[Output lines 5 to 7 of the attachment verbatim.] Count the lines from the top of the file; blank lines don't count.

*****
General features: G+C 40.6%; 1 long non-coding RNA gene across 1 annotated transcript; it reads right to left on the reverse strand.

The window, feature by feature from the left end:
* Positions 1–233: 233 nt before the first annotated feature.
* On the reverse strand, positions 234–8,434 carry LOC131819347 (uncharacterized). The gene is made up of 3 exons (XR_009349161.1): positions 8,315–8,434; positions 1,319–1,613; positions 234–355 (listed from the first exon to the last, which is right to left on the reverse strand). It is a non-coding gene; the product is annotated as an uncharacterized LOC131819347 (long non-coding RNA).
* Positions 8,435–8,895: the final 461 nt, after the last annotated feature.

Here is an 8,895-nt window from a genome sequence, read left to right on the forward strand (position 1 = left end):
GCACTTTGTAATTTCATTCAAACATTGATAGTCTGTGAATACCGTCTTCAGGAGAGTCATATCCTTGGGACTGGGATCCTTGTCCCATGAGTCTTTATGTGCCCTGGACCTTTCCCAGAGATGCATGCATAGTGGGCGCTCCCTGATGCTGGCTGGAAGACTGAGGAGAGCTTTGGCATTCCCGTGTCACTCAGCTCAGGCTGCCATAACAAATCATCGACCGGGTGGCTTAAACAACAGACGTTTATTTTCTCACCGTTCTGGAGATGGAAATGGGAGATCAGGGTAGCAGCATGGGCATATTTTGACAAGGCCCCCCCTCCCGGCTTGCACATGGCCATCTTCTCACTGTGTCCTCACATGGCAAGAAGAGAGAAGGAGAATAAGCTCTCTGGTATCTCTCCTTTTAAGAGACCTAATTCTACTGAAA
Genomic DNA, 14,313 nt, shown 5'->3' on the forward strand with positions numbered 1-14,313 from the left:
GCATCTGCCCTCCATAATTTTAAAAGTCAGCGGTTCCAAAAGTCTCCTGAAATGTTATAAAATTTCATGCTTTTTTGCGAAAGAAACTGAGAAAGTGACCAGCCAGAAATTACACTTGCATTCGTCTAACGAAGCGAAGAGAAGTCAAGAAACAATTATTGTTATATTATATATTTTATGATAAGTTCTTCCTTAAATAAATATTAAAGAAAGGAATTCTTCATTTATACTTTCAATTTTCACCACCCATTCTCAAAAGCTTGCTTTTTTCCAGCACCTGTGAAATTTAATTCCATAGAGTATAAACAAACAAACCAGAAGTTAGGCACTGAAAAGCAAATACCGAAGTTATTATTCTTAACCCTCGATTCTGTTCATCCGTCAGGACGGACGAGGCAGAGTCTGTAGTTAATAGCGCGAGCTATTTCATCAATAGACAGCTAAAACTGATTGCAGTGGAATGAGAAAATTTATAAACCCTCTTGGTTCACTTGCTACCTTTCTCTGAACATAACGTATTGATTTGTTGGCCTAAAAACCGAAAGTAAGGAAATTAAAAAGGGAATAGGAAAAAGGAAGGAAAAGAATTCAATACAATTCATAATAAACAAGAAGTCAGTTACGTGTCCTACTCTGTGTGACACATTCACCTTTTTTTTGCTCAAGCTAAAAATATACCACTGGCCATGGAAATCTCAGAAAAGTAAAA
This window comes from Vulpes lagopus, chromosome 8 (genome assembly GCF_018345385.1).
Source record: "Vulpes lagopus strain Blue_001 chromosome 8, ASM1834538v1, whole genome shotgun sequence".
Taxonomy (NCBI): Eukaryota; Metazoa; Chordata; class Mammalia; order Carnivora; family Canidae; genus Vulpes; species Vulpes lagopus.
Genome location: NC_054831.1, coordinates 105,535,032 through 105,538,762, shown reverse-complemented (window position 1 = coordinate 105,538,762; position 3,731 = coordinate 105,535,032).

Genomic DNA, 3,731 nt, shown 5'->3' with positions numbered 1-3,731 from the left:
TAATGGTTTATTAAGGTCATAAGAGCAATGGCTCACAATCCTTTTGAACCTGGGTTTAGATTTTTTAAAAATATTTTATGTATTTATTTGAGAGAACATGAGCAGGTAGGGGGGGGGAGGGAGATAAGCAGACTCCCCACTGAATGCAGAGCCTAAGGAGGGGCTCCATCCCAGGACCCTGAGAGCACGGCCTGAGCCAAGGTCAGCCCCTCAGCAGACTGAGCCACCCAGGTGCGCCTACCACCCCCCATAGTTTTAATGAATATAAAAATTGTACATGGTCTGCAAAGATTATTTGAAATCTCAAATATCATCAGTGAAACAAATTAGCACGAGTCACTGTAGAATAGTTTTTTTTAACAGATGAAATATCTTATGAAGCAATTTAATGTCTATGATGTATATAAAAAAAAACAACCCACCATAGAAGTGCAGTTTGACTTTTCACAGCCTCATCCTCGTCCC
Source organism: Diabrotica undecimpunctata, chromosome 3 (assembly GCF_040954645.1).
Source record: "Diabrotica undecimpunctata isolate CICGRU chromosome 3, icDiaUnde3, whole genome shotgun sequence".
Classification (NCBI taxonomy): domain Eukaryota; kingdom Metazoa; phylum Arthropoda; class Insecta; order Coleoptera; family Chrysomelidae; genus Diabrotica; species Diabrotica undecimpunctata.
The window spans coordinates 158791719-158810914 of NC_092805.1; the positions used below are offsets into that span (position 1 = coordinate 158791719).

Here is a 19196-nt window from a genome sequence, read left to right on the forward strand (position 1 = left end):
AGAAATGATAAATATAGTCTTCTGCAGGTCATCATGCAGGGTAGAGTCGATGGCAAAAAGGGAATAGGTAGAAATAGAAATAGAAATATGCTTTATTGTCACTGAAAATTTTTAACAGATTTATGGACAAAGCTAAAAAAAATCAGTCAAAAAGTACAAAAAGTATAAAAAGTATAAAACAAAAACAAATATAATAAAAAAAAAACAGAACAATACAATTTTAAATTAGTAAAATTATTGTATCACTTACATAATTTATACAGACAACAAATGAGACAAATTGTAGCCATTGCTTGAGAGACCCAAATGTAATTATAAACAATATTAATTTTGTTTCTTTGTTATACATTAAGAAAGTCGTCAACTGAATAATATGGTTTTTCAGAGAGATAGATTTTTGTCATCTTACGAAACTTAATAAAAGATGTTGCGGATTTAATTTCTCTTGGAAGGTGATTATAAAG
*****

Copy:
* Positions 8,435–8,895: the final 461 nt, after the last annotated feature.

Here is an 8,895-nt window from a genome sequence, read left to right on the forward strand (position 1 = left end):
GCACTTTGTAATTTCATTCAAACATTGATAGTCTGTGAATACCGTCTTCAGGAGAGTCATATCCTTGGGACTGGGATCCTTGTCCCATGAGTCTTTATGTGCCCTGGACCTTTCCCAGAGATGCATGCATAGTGGGCGCTCCCTGATGCTGGCTGGAAGACTGAGGAGAGCTTTGGCATTCCCGTGTCACTCAGCTCAGGCTGCCATAACAAATCATCGACCGGGTGGCTTAAACAACAGACGTTTATTTTCTCACCGTTCTGGAGATGGAAATGGGAGATCAGGGTAGCAGCATGGGCATATTTTGACAAGGCCCCCCCTCCCGGCTTGCACATGGCCATCTTCTCACTGTGTCCTCACATGGCAAGAAGAGAGAAGGAGAATAAGCTCTCTGGTATCTCTCCTTTTAAGAGACCTAATTCTACTGAAA